The Maryland In-State Tuition Referendum, also known as the Dream Act Referendum, will appear on the November 6, 2012 ballot in the state of Maryland as an initiated veto referendum. The referendum allows voters to decide whether the law will be upheld.

The legislation in question was approved by both houses of the Maryland General Assembly during the 2011 legislative sessionSenate Bill 167 would allow undocumented immigrants to pay in-state or in-county tuition at Maryland colleges.[1] However, in order to qualify students are required to have attended a Maryland high school for three years, as well as prove that their parents or themselves filed taxes. Initially, students that qualify would have to attend a community college. However, after two years, the students can transfer to a four year university. According to reports, the legislation is estimated to cost $3.5 million by 2016.[2][3]

The bill was signed by Gov. Martin O’Malley on May 10, 2011.[4] However, as of July 22, 2011 the Maryland Secretary of State has confirmed that referendum supporters met the state’s petition signature requirement and the measure will appear on the 2012 statewide ballot. The law will remain pending vote results.[5]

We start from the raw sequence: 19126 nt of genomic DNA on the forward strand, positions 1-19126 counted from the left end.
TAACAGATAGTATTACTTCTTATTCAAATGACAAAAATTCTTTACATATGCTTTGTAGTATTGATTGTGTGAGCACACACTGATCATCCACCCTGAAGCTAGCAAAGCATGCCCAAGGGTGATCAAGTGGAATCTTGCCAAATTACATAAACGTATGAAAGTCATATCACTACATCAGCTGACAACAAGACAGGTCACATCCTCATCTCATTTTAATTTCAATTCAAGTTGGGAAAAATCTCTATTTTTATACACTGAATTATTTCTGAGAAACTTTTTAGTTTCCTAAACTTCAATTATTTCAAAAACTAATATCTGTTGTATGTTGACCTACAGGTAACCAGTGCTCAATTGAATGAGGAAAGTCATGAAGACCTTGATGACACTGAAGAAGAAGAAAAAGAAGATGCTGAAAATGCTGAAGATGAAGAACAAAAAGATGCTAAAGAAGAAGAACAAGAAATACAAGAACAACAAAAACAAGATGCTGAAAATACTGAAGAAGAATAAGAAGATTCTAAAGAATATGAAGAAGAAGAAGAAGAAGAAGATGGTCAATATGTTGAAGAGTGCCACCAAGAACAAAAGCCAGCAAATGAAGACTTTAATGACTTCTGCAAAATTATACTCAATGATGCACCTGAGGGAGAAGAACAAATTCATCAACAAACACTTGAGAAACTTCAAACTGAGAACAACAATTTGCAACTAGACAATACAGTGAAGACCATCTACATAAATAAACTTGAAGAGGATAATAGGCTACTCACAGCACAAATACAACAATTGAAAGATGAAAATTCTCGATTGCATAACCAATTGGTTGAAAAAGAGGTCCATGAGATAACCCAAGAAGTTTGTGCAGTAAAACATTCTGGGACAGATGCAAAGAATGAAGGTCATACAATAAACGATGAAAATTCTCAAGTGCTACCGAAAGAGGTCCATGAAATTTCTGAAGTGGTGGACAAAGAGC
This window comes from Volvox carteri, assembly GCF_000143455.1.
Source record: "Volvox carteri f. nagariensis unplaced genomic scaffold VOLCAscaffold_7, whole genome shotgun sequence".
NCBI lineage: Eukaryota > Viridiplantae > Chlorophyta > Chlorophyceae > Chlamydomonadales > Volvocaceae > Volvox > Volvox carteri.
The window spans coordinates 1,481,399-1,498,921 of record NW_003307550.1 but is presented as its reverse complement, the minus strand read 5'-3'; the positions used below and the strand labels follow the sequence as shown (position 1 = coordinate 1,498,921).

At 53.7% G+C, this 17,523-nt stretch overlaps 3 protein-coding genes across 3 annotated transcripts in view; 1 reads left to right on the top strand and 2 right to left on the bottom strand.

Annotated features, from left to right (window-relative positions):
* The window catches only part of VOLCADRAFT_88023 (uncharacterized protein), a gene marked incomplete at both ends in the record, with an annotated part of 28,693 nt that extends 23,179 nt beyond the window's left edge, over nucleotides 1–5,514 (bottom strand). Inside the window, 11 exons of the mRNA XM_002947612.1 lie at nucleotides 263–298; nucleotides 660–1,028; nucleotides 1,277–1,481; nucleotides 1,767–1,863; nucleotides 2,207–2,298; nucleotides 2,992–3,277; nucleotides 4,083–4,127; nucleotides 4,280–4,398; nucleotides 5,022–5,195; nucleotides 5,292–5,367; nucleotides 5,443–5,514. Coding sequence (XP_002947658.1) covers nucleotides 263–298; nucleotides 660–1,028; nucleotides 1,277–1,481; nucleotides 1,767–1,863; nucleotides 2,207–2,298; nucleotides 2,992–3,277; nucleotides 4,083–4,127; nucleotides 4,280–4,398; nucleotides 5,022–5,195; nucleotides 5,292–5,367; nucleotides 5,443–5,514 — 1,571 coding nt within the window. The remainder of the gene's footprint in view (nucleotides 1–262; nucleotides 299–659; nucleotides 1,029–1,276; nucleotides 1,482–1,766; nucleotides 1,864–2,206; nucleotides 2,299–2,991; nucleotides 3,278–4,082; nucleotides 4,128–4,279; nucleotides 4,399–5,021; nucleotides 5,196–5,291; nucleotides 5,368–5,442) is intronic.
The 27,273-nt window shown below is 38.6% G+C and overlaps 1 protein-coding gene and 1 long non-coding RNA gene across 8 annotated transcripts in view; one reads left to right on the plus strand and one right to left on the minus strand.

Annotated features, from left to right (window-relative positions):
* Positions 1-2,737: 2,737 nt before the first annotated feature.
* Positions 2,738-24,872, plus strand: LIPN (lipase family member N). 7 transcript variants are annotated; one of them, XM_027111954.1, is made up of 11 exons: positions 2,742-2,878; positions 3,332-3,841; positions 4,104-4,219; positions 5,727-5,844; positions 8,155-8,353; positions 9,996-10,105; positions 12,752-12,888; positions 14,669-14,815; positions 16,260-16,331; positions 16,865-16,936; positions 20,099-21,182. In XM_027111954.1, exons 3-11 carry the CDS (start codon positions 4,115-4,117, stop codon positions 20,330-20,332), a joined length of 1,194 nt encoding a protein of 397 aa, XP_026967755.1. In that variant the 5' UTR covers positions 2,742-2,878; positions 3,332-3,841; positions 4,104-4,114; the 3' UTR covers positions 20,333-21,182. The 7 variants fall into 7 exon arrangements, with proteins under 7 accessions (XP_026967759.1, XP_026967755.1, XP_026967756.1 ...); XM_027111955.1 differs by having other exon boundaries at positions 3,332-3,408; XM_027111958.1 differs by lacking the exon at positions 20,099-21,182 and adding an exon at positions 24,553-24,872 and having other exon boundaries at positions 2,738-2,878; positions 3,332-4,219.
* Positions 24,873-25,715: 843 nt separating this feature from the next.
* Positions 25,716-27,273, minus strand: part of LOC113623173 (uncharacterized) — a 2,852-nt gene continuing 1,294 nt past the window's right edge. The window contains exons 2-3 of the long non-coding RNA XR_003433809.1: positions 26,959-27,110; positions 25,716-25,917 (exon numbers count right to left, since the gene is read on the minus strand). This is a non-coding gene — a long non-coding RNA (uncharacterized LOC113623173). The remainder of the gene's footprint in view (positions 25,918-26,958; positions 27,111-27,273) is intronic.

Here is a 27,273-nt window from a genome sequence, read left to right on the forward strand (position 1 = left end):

Tex of measure

The ballot measure will read as follows:[6]

Question 4
Referendum Petition
Public Institutions of Higher Education – Tuition Rates (Ch. 191 of the 2011 Legislative Session)

Establishes that individuals, including undocumented immigrants, are eligible to pay in-state tuition rates at community colleges in Maryland, provided the student meets certain conditions relating to attendance and graduation from a Maryland high school, filing of income taxes, intent to apply for permanent residency, and registration with the selective service system (if required); makes such students eligible to pay in-state tuition rates at a four-year public college or university if the student has first completed 60 credit hours or graduated from a community college in Maryland; provides that students qualifying for in-state tuition rates by this method will not be counted as in-state students for purposes of counting undergraduate enrollment; and extends the time in which honorably discharged veterans may qualify for in-state tuition rates.

For the Referred Law
Against the Referred Law


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